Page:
Wednesday, March 14, 2012
The Merchant Marine Cadet Corps
In the first century of US history, every merchant mariner in the United States came “up the hawespipe,” working his way up the chain of command from the lowest ranks on the ship. By the end of the nineteenth century, as the Age of Sail faded into the Age of Steam, demand for trained officers increased, leading Congress to step in. Starting in 1874, the Navy was authorized to lend ships to ports that wanted to train young men in “navigation, seamanship.” Schools in New York, Pennsylvania, and Massachusetts were set up to take advantage of the new law, followed by institutions on every coast. Many of these schools remain merchant marine academies today.
Soon the schools were working with shipping companies to fill the demand for trained officers. Under the 1891 Postal Aid Law, ships accepting government mail contracts were obligated to take on a cadet for each 1000 tons of a ship’s weight. The program was a mixed success: many cadets got little real training, being treated a free menial labor instead. On the other hand, many cadets used the program as a free ride to Europe or elsewhere and abandoned their ship once it reached a suitably exotic port.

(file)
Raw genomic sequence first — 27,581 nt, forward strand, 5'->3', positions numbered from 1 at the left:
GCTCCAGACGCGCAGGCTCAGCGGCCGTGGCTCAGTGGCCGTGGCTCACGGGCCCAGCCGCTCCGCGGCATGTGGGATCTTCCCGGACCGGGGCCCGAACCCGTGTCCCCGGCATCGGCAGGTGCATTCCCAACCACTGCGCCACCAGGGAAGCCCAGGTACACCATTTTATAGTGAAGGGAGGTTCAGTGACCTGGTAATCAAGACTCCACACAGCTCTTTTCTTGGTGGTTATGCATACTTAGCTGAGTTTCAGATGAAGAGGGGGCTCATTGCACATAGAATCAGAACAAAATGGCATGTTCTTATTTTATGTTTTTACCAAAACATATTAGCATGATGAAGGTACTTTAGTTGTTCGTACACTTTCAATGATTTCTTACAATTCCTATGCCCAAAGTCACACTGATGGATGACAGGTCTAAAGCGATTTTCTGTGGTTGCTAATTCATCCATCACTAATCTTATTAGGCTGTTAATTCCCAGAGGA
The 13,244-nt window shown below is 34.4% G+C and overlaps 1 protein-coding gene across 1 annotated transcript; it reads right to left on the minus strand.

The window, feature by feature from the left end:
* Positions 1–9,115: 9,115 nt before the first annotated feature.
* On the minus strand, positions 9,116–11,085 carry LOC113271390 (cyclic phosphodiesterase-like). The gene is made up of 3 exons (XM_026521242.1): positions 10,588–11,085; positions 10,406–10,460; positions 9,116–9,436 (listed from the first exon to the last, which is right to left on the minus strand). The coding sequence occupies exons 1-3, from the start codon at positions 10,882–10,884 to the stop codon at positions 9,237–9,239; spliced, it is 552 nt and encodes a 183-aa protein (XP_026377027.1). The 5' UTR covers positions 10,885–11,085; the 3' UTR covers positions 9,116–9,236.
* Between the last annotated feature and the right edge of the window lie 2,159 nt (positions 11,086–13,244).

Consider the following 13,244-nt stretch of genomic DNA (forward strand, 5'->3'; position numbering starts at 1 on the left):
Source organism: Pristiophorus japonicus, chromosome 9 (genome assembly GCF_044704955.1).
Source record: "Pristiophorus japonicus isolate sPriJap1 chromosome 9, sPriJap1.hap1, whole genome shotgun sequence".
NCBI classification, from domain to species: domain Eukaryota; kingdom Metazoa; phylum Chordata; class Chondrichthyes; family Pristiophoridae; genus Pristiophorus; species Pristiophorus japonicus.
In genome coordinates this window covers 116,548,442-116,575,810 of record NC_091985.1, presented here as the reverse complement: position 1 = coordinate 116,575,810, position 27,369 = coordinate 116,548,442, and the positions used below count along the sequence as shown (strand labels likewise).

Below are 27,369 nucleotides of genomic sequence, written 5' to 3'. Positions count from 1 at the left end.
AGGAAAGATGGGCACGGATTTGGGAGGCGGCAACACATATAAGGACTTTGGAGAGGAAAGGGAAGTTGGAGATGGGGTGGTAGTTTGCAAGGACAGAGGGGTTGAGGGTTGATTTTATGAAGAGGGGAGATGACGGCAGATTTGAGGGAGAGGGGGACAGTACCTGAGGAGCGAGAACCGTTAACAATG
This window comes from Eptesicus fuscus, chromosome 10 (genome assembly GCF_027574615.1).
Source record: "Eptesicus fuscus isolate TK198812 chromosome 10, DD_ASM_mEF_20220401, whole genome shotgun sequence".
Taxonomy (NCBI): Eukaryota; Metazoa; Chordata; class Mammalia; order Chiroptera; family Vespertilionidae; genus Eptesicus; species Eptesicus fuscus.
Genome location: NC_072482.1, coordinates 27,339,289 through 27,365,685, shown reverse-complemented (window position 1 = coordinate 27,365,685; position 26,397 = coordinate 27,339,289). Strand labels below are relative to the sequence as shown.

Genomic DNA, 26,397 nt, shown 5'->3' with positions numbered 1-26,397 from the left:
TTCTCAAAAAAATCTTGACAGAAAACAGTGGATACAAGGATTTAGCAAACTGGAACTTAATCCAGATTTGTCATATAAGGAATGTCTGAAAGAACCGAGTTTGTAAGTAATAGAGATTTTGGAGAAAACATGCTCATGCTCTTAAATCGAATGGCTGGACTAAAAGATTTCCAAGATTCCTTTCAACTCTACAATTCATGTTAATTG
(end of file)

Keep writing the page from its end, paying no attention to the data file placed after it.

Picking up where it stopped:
When the US entered World War I, the Shipping Board set up a six-week program to train officers for the “Emergency Fleet,” the concrete-hulled ships built due to a shortage of steel. The program was so successful that soon its graduates were manning other ships, and by the time the program was phased out in 1921 it had produced nearly 11,00 officers.
The success of the World War I program, the failure of the Postal Aid Law, the disastrous fire on the Morro Castle, and the looming need for more mariners as Europe girded for war yet again, convinced the Roosevelt Administration that a direct federal hand was needed in providing America’s merchant vessels with officers. On March 15, 1938, the United States established the Merchant Marine Cadet Corps.
The first 99 cadets in the program trained on government-subsidized but privately-owned vessels in various ports. The Coast Guard took over running the program briefly after Pearl Harbor, then the War Shipping Adminstration. The war effort made apparent for a more centralized school with a permanent home, and in September 1943 the United States Merchant Marine Academy was established in King’s Point, New York. Schools were also established in San Mateo, California and Pass Christian, Mississippi, but both of those schools were closed with a few years.
Concrete Ships.org: The World War I Emergency Fleet
Popular Science (on Google Books): New School to Train Ships Officers